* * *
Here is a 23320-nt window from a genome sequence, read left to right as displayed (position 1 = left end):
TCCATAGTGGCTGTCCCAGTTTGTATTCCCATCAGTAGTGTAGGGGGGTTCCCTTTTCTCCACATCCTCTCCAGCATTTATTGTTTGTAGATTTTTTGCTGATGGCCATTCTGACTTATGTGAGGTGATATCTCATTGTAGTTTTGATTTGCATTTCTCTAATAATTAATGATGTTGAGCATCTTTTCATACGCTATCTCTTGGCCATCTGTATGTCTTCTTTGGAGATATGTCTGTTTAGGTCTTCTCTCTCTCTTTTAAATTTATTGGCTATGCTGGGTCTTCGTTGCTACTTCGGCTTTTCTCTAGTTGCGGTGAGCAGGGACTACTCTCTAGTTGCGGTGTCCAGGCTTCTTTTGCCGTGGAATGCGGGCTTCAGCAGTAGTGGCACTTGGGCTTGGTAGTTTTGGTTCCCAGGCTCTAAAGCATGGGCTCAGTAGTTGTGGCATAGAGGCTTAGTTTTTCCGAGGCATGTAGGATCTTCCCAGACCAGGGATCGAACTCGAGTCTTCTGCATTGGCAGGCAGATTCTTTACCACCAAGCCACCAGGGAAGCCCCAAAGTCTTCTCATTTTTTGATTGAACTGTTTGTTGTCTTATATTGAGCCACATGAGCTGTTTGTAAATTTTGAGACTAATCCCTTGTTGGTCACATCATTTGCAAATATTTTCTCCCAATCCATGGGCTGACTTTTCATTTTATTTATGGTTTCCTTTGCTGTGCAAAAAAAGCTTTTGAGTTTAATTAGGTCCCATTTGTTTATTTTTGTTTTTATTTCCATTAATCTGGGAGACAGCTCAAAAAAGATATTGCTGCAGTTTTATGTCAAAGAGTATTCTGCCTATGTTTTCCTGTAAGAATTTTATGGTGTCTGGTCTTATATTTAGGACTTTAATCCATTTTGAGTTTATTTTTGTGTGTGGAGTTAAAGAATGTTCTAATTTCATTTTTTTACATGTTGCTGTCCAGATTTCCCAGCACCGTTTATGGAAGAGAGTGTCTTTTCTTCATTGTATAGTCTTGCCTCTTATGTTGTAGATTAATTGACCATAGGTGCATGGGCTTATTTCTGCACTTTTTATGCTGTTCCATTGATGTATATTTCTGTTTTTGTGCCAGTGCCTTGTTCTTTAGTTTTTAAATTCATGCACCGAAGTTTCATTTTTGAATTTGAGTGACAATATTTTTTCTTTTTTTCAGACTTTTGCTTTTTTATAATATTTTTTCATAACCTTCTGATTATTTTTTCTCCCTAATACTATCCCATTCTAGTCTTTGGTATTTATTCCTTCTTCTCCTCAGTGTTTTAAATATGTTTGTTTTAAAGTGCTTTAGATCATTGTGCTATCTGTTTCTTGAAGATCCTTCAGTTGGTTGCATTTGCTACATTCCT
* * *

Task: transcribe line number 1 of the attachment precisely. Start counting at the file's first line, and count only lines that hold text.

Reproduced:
Here is a 23320-nt window from a genome sequence, read left to right as displayed (position 1 = left end):